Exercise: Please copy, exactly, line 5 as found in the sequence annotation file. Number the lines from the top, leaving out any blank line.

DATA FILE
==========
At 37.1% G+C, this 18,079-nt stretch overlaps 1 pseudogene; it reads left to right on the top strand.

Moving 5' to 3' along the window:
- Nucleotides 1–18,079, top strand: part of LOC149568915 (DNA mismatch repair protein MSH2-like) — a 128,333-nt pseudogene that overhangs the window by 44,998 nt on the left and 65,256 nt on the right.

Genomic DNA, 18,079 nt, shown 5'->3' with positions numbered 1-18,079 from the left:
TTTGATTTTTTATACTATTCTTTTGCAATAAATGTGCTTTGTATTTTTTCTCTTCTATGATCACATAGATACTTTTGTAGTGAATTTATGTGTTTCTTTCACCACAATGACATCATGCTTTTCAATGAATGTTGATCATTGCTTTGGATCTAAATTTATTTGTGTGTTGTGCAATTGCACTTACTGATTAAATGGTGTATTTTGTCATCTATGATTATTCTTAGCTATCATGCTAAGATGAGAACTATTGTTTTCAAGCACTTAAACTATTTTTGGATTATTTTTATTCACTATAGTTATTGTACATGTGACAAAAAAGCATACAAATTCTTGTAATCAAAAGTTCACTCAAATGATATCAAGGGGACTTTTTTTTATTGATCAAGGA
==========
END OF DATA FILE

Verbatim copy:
TTTGATTTTTTATACTATTCTTTTGCAATAAATGTGCTTTGTATTTTTTCTCTTCTATGATCACATAGATACTTTTGTAGTGAATTTATGTGTTTCTTTCACCACAATGACATCATGCTTTTCAATGAATGTTGATCATTGCTTTGGATCTAAATTTATTTGTGTGTTGTGCAATTGCACTTACTGATTAAATGGTGTATTTTGTCATCTATGATTATTCTTAGCTATCATGCTAAGATGAGAACTATTGTTTTCAAGCACTTAAACTATTTTTGGATTATTTTTATTCACTATAGTTATTGTACATGTGACAAAAAAGCATACAAATTCTTGTAATCAAAAGTTCACTCAAATGATATCAAGGGGACTTTTTTTTATTGATCAAGGA